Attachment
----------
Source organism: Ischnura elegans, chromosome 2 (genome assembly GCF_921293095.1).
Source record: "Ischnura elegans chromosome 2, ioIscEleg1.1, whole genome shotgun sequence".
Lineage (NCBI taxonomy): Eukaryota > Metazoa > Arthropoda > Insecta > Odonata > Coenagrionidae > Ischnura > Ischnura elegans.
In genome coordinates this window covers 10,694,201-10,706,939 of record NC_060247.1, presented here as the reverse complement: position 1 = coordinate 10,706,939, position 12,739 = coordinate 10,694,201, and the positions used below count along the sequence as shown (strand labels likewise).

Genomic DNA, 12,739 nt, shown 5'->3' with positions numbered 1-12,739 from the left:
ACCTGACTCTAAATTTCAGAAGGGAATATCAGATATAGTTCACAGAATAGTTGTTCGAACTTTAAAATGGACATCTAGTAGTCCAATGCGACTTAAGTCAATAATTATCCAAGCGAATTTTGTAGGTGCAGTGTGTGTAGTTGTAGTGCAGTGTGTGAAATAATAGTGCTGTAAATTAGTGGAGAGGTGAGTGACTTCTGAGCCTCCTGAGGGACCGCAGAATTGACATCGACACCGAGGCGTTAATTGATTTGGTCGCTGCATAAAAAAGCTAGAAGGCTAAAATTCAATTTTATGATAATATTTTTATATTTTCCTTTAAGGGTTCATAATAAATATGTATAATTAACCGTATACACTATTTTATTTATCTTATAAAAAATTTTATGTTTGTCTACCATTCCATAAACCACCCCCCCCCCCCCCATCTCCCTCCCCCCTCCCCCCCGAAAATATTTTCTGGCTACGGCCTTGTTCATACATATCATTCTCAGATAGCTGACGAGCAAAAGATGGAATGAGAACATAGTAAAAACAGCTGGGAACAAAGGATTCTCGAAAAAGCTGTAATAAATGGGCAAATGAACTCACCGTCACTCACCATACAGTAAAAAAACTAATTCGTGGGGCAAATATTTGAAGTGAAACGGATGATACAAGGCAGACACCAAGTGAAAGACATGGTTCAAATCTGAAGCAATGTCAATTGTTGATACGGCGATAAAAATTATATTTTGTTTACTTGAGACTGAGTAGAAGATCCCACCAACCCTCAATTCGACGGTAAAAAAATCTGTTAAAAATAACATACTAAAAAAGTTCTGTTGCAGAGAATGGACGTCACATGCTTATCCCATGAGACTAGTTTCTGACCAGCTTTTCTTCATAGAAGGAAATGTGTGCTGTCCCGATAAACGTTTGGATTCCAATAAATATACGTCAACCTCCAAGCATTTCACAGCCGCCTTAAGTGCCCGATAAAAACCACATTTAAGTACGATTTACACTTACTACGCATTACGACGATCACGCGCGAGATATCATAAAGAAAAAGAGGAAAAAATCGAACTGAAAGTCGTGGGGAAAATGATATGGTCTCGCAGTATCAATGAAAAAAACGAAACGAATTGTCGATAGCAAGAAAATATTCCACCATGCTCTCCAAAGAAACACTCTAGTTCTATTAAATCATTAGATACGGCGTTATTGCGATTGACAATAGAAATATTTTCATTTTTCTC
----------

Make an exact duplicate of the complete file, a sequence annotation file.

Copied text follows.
Source organism: Ischnura elegans, chromosome 2 (genome assembly GCF_921293095.1).
Source record: "Ischnura elegans chromosome 2, ioIscEleg1.1, whole genome shotgun sequence".
Lineage (NCBI taxonomy): Eukaryota > Metazoa > Arthropoda > Insecta > Odonata > Coenagrionidae > Ischnura > Ischnura elegans.
In genome coordinates this window covers 10,694,201-10,706,939 of record NC_060247.1, presented here as the reverse complement: position 1 = coordinate 10,706,939, position 12,739 = coordinate 10,694,201, and the positions used below count along the sequence as shown (strand labels likewise).

Genomic DNA, 12,739 nt, shown 5'->3' with positions numbered 1-12,739 from the left:
ACCTGACTCTAAATTTCAGAAGGGAATATCAGATATAGTTCACAGAATAGTTGTTCGAACTTTAAAATGGACATCTAGTAGTCCAATGCGACTTAAGTCAATAATTATCCAAGCGAATTTTGTAGGTGCAGTGTGTGTAGTTGTAGTGCAGTGTGTGAAATAATAGTGCTGTAAATTAGTGGAGAGGTGAGTGACTTCTGAGCCTCCTGAGGGACCGCAGAATTGACATCGACACCGAGGCGTTAATTGATTTGGTCGCTGCATAAAAAAGCTAGAAGGCTAAAATTCAATTTTATGATAATATTTTTATATTTTCCTTTAAGGGTTCATAATAAATATGTATAATTAACCGTATACACTATTTTATTTATCTTATAAAAAATTTTATGTTTGTCTACCATTCCATAAACCACCCCCCCCCCCCCCATCTCCCTCCCCCCTCCCCCCCGAAAATATTTTCTGGCTACGGCCTTGTTCATACATATCATTCTCAGATAGCTGACGAGCAAAAGATGGAATGAGAACATAGTAAAAACAGCTGGGAACAAAGGATTCTCGAAAAAGCTGTAATAAATGGGCAAATGAACTCACCGTCACTCACCATACAGTAAAAAAACTAATTCGTGGGGCAAATATTTGAAGTGAAACGGATGATACAAGGCAGACACCAAGTGAAAGACATGGTTCAAATCTGAAGCAATGTCAATTGTTGATACGGCGATAAAAATTATATTTTGTTTACTTGAGACTGAGTAGAAGATCCCACCAACCCTCAATTCGACGGTAAAAAAATCTGTTAAAAATAACATACTAAAAAAGTTCTGTTGCAGAGAATGGACGTCACATGCTTATCCCATGAGACTAGTTTCTGACCAGCTTTTCTTCATAGAAGGAAATGTGTGCTGTCCCGATAAACGTTTGGATTCCAATAAATATACGTCAACCTCCAAGCATTTCACAGCCGCCTTAAGTGCCCGATAAAAACCACATTTAAGTACGATTTACACTTACTACGCATTACGACGATCACGCGCGAGATATCATAAAGAAAAAGAGGAAAAAATCGAACTGAAAGTCGTGGGGAAAATGATATGGTCTCGCAGTATCAATGAAAAAAACGAAACGAATTGTCGATAGCAAGAAAATATTCCACCATGCTCTCCAAAGAAACACTCTAGTTCTATTAAATCATTAGATACGGCGTTATTGCGATTGACAATAGAAATATTTTCATTTTTCTC